Florence Nightingale effect

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The Florence Nightingale effect is a trope where a caregiver falls in love with their patient, even if very little communication or contact takes place outside of basic care. Feelings may fade once the patient is no longer in need of care.

Origin[edit]

The effect is named for Florence Nightingale, a pioneer in the field of nursing in the second half of the 19th century. Due to her dedication to patient care, she was dubbed "The Lady with the Lamp" because of her habit of making rounds at night, previously not done. Her care would forever change the way hospitals treated patients. Most consider Nightingale the founder of modern nursing. There is no record of her having ever fallen in love with one of her patients. In fact, despite multiple suitors, she never married for fear it might interfere with her calling for nursing. Albert Finney referred to the effect as the "Florence Nightingale syndrome" in a 1982 interview,[1] and that phrase was used earlier to refer to health workers pursuing non-tangible rewards in their careers.[2]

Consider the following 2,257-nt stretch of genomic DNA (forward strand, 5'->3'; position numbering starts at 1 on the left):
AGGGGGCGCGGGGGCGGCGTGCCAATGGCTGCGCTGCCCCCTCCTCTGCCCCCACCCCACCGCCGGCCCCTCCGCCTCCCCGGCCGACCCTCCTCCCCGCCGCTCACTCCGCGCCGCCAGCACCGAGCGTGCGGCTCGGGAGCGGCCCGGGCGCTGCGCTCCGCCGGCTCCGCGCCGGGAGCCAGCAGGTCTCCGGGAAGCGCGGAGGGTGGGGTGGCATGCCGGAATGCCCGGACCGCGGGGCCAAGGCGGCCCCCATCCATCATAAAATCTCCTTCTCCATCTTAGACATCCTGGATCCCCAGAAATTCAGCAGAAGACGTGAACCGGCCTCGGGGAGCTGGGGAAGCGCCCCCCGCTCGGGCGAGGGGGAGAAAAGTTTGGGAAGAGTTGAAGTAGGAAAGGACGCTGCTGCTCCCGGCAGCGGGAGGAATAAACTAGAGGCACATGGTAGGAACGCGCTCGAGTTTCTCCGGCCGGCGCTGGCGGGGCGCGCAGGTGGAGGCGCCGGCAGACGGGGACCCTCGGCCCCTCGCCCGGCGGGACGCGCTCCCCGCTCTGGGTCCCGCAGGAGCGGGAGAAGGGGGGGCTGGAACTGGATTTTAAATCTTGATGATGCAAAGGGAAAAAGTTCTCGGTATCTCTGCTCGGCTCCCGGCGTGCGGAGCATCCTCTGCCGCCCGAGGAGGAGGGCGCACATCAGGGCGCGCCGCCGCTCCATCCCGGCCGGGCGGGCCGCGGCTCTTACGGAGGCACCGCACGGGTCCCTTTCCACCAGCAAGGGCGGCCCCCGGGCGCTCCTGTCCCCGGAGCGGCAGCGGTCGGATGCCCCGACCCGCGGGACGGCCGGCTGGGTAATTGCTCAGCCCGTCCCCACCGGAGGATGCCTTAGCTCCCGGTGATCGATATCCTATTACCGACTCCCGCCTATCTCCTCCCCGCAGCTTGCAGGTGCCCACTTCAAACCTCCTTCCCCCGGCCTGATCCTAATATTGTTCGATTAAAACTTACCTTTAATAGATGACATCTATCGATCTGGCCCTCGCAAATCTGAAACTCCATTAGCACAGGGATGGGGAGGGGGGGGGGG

In popular culture[edit]

In the film Back to the Future, Dr. Emmet Brown refers to this effect to explain the infatuation of Marty's mother, Lorraine, with the man who would be his father, after taking care of him for one night after her father ran over him by accident.[3]

References[edit]

  1. ^ Judy Bachrach (June 21, 1982). "Albert Finney". People. Archived from the original on March 3, 2016. Retrieved November 7, 2013.
  2. ^ David Woods (October 19, 1974). "Unions moving into MD offices and clinics". Canadian Medical Association Journal. 111 (8): 862–4, 874. PMC 1947902. PMID 4422568.
  3. ^ Buhnemann, Kristin. "'Back to the Future' and the 'Florence Nightingale Effect'". Florence Nightingale Museum London. Retrieved 2021-11-06.